Stocks, peso fall

Richmond Mercurio, Keisha Ta-Asan - The Philippine Star
Stocks, peso fall
A customer swaps US dollars for pesos at a foreign exchange outlet in Manila.
STAR / File

Local currency closes at lowest level in 18 months

MANILA, Philippines —  The stock market plunged deeper in the red, falling back to the 6,400 level due to economic concerns, while the peso weakened to near all-time low against the dollar.

The benchmark Philippine Stock Exchange index yesterday dropped by 89.93 points or 1.38 percent to 6,411.41, extending its losing streak to four days.

It was the lowest level for the stock market barometer in over a month since closing at 6,404.97 on April 16.

The broader All Shares index likewise lost 0.94 percent or 33 points to end Wednesday’s session at 3,451.74.

Luis Limlingan of Regina Capital said Philippine shares succumbed to more profit taking, sinking the index to 6,400 as concerns over inflation, weak demand at treasury auction and cautious statements from policymakers dampened sentiment.

“Geopolitial tensions, like US-China issues impacting Boeing and fluctuations in vaccine stocks due to bird flu concerns added to volatility,” he said.

Philstocks Financial’s Claire Alviar said investor sentiment was dampened by the latest Monetary Policy Report, which stated that the Bangko Sentral ng Pilipinas sees the Philippines’ economic growth missing the government’s target in 2024 and 2025 due to the impact of high interest rates.

“Overseas, most Asian markets also traded lower as investors assessed inflation rates in the region,” she said.

Net market value turnover was almost flat at P4.98 billion.

Local sectors were covered in red, led by financials, which plummeted by 2.36 percent. Property and services counters also fell by more than one percent each.

Market breadth remained negative as decliners crushed advancers, 127 to 70, while 40 shares were unchanged.

BDO and Metrobank took the biggest hit among index members, declining by 3.7 percent and 3.32 percent, respectively. Manila Electric Co. posted the largest jump at 0.87 percent.

Meanwhile, the peso is edging close to its all-time low of 59 against the dollar after shedding 45 centavos to close at 58.42 from Tuesday’s 57.97, data from the Bankers Association of the Philippines showed.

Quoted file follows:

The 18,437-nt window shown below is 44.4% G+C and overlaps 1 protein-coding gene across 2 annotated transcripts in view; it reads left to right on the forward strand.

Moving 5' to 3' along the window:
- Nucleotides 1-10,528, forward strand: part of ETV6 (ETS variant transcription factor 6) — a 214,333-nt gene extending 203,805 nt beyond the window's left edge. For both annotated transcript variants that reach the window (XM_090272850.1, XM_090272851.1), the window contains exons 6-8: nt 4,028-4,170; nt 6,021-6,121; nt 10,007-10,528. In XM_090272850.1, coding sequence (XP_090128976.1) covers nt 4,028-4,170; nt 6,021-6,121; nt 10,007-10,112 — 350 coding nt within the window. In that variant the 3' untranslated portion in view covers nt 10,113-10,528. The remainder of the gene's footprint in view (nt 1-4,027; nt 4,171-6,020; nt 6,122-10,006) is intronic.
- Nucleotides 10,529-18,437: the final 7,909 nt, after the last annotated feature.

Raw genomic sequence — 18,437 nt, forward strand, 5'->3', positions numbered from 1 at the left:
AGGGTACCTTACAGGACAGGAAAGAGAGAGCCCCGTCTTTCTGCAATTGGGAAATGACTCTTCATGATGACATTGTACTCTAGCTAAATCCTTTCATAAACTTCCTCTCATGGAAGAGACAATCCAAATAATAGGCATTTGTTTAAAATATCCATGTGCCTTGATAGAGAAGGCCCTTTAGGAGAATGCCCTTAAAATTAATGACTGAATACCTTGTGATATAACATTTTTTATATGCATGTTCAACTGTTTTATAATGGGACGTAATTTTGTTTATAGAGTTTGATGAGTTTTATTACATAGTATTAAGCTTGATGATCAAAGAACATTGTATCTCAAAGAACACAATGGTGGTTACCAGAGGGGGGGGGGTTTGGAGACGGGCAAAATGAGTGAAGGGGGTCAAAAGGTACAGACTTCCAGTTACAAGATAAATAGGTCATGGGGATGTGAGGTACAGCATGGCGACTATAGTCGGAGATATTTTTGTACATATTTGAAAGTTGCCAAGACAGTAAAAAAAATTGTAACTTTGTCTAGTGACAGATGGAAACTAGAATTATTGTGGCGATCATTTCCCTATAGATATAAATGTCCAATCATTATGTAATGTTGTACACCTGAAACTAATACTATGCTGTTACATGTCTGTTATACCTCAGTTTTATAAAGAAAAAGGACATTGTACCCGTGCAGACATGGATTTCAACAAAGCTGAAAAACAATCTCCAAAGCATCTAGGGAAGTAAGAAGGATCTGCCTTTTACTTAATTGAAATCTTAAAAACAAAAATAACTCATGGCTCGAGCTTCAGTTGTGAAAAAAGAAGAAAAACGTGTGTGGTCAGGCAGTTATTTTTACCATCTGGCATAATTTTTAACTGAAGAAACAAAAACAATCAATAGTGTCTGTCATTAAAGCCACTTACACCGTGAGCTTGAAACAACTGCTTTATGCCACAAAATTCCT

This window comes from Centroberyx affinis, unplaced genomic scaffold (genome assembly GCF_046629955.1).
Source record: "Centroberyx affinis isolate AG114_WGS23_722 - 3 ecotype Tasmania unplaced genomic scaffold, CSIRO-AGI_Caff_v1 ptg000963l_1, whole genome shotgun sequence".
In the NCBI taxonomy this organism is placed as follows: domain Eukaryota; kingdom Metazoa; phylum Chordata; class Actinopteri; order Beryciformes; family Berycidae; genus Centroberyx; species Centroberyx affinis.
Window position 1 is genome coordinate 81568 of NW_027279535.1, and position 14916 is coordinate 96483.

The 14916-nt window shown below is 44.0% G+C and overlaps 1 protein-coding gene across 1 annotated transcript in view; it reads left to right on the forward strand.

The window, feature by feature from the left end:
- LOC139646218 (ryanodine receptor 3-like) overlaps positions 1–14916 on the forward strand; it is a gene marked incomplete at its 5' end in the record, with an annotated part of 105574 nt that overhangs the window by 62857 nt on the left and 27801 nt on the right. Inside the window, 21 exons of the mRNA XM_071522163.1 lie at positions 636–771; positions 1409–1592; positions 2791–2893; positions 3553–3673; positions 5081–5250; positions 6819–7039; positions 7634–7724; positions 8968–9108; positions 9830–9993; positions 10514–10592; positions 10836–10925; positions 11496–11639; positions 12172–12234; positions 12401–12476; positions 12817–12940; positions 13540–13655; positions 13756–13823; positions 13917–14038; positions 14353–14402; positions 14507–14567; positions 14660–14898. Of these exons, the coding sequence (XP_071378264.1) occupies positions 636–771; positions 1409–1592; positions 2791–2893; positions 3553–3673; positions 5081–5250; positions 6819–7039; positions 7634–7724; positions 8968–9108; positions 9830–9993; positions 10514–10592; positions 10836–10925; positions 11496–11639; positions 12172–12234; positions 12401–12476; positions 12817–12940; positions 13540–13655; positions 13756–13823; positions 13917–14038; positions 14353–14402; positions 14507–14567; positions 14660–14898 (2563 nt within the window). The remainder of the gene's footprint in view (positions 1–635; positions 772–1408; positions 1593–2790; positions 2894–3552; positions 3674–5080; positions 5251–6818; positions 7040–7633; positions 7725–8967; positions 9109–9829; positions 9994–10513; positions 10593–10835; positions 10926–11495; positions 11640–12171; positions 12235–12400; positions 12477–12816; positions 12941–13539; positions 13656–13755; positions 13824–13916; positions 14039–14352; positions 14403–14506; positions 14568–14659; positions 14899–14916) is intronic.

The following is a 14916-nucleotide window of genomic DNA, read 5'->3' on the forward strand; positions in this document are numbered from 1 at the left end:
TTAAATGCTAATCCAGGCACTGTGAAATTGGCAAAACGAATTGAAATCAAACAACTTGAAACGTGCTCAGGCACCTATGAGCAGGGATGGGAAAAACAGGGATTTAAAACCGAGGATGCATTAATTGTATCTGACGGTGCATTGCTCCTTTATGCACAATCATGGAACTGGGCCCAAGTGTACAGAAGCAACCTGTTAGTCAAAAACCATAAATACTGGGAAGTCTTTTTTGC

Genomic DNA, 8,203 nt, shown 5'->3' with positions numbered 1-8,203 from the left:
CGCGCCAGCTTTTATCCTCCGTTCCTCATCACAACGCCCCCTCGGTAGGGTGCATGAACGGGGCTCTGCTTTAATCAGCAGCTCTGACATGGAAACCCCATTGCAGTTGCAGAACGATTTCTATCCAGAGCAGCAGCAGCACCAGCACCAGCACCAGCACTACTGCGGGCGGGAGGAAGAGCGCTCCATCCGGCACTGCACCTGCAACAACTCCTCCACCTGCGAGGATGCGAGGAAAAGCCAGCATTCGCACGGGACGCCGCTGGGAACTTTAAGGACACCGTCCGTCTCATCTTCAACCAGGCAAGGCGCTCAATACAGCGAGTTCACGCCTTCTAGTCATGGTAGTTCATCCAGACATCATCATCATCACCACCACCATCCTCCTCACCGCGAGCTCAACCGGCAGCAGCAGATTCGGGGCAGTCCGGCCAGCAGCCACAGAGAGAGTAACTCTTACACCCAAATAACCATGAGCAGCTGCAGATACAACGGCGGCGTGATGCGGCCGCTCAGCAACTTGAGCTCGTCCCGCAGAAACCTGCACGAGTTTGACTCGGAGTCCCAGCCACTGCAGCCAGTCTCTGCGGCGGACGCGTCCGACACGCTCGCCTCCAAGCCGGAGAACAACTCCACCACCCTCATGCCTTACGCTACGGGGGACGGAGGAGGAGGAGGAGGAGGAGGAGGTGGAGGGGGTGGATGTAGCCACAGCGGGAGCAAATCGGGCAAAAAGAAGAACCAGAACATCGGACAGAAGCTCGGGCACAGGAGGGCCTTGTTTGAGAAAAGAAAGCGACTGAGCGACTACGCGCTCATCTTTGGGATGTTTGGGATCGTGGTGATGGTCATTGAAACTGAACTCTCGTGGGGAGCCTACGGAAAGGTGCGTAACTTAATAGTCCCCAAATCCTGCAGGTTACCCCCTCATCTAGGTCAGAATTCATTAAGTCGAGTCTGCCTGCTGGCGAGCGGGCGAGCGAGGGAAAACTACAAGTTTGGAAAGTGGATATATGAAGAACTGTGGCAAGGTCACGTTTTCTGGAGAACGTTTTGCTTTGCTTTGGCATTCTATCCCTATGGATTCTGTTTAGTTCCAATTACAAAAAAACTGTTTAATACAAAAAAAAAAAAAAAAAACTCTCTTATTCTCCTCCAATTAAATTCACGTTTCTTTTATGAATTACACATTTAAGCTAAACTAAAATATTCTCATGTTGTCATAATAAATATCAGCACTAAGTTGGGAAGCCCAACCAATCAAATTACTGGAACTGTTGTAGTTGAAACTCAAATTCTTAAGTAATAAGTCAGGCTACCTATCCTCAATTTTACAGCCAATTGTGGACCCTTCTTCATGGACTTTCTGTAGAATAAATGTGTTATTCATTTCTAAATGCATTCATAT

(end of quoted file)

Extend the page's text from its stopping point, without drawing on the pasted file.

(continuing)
After returning to the 57-level a day prior, the peso depreciated on yesterday to hit its lowest level in over 18 months or since closing at 58.58 to $1 on Nov. 7, 2022.

The local currency opened at 58.07 yesterday, which was also its strongest showing. The peso lost its steam and hit an intraday low at 58.51 versus the greenback.

Trading was heavy as volume rose by 16.7 percent to $1.4 billion from $1.2 billion last Tuesday.

The peso has depreciated by P3.05 or 5.2 percent from its 55.37 to $1 close on Dec. 29, 2023.

“The Philippine peso experienced the most significant drop among emerging Asian currencies,” Security Bank chief economist Robert Dan Roces said.

“This was influenced by an increase in demand after a rise in US yields overnight and the US Consumer Confidence data exceeding expectations,” Roces added.

US consumer confidence improved in May after deteriorating for three straight months. However, consumers were still worried about inflation and households expected higher interest rates in the coming year.

Michael Ricafort, chief economist at Rizal Commercial Banking Corp., said the peso depreciated due to hawkish signals from the US Federal Reserve.

This was after Federal Reserve Bank of Minneapolis president Neel Kashkari said policymakers should take their time in monitoring whether inflation has slowed enough to warrant Fed rate cuts.

“As a result, US Treasury yields went up, with the 10-year benchmark at 4.57 percent levels, new highs in nearly a month or since May 3,” Ricafort said. (AFP)

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